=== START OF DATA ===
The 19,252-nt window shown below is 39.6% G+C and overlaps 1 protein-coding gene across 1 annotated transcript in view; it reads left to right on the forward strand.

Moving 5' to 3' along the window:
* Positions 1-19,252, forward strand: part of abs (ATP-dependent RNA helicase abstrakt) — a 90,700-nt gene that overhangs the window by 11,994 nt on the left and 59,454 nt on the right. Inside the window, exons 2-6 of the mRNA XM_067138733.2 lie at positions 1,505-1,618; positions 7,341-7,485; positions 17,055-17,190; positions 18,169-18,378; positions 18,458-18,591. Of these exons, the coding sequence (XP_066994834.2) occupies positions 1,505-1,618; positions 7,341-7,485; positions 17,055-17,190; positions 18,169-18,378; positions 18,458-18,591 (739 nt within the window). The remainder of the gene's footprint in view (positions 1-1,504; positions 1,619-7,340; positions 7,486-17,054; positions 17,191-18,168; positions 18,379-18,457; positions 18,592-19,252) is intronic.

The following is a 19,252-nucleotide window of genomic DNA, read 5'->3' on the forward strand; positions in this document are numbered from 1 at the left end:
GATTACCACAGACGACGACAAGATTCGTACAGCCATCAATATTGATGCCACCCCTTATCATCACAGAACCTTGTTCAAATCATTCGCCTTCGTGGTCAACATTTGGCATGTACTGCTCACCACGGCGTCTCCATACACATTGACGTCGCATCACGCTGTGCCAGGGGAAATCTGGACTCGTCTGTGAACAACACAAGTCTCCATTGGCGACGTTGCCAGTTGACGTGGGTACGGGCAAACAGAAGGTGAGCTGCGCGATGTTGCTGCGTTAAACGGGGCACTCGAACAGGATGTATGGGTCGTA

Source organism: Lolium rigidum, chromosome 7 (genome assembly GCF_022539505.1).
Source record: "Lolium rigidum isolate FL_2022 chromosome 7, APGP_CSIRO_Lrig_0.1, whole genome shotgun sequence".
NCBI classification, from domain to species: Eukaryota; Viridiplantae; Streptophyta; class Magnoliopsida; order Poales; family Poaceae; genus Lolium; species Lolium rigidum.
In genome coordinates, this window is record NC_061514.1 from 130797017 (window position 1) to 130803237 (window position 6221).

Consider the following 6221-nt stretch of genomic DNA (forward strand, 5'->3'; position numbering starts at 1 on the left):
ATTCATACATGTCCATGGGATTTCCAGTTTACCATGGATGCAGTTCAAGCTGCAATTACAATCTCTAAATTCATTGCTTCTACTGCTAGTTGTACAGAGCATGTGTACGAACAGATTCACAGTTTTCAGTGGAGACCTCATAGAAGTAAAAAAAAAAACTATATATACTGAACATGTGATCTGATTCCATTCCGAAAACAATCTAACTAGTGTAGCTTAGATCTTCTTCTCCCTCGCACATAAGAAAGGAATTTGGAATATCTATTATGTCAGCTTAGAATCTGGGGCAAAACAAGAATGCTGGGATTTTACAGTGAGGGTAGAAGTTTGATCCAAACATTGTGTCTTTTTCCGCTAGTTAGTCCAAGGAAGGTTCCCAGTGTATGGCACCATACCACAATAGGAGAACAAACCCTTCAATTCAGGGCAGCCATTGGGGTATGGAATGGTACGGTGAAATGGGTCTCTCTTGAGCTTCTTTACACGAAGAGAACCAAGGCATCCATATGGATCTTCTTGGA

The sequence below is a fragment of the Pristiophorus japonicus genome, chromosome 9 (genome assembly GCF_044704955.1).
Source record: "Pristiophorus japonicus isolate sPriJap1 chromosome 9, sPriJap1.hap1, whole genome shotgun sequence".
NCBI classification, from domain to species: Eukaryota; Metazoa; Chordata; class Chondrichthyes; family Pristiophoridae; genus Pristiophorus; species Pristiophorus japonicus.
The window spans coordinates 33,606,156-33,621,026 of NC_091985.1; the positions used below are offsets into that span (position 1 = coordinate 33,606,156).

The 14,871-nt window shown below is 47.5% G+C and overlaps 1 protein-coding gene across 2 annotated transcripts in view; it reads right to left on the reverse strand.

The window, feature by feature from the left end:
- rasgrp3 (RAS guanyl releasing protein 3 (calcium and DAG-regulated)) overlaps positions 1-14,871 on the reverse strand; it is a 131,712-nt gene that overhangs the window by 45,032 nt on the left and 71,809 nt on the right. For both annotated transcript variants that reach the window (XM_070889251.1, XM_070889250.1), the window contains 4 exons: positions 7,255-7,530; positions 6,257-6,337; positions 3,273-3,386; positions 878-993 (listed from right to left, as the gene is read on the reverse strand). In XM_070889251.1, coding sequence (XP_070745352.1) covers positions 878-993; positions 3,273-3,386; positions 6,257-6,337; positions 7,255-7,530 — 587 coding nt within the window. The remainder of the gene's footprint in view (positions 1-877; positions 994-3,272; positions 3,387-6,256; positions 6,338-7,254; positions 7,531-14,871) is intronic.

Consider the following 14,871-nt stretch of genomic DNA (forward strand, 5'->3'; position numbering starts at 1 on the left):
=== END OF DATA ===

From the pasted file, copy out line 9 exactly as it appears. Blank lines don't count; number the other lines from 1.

In genome coordinates, this window is record NC_061514.1 from 130797017 (window position 1) to 130803237 (window position 6221).